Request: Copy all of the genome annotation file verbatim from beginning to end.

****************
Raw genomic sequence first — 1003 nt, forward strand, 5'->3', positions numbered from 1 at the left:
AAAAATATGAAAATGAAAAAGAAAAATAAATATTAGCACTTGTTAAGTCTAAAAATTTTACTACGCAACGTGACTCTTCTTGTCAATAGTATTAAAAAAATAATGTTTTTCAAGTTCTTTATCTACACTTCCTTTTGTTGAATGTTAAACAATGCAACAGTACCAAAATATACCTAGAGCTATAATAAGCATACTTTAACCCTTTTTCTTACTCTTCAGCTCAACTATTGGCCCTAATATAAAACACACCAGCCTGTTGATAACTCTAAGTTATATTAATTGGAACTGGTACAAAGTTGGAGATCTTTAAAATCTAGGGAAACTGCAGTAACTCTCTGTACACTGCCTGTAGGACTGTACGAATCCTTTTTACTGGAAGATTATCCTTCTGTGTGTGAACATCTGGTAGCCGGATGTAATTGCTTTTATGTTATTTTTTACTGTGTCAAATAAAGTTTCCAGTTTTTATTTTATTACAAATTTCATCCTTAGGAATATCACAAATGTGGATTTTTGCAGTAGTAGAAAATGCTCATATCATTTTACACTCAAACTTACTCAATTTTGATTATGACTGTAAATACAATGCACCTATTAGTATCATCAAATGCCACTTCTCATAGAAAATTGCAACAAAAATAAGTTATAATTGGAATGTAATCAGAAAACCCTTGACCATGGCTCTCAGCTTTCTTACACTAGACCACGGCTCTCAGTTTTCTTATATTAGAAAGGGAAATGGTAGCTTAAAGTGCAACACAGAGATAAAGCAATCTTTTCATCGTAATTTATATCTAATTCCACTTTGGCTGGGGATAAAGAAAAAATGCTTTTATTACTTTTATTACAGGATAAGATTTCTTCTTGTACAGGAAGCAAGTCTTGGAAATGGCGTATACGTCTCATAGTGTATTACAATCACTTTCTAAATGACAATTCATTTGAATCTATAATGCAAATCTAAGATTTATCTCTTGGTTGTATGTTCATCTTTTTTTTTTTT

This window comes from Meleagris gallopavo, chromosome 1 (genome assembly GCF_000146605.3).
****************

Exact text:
Raw genomic sequence first — 1003 nt, forward strand, 5'->3', positions numbered from 1 at the left:
AAAAATATGAAAATGAAAAAGAAAAATAAATATTAGCACTTGTTAAGTCTAAAAATTTTACTACGCAACGTGACTCTTCTTGTCAATAGTATTAAAAAAATAATGTTTTTCAAGTTCTTTATCTACACTTCCTTTTGTTGAATGTTAAACAATGCAACAGTACCAAAATATACCTAGAGCTATAATAAGCATACTTTAACCCTTTTTCTTACTCTTCAGCTCAACTATTGGCCCTAATATAAAACACACCAGCCTGTTGATAACTCTAAGTTATATTAATTGGAACTGGTACAAAGTTGGAGATCTTTAAAATCTAGGGAAACTGCAGTAACTCTCTGTACACTGCCTGTAGGACTGTACGAATCCTTTTTACTGGAAGATTATCCTTCTGTGTGTGAACATCTGGTAGCCGGATGTAATTGCTTTTATGTTATTTTTTACTGTGTCAAATAAAGTTTCCAGTTTTTATTTTATTACAAATTTCATCCTTAGGAATATCACAAATGTGGATTTTTGCAGTAGTAGAAAATGCTCATATCATTTTACACTCAAACTTACTCAATTTTGATTATGACTGTAAATACAATGCACCTATTAGTATCATCAAATGCCACTTCTCATAGAAAATTGCAACAAAAATAAGTTATAATTGGAATGTAATCAGAAAACCCTTGACCATGGCTCTCAGCTTTCTTACACTAGACCACGGCTCTCAGTTTTCTTATATTAGAAAGGGAAATGGTAGCTTAAAGTGCAACACAGAGATAAAGCAATCTTTTCATCGTAATTTATATCTAATTCCACTTTGGCTGGGGATAAAGAAAAAATGCTTTTATTACTTTTATTACAGGATAAGATTTCTTCTTGTACAGGAAGCAAGTCTTGGAAATGGCGTATACGTCTCATAGTGTATTACAATCACTTTCTAAATGACAATTCATTTGAATCTATAATGCAAATCTAAGATTTATCTCTTGGTTGTATGTTCATCTTTTTTTTTTTT

This window comes from Meleagris gallopavo, chromosome 1 (genome assembly GCF_000146605.3).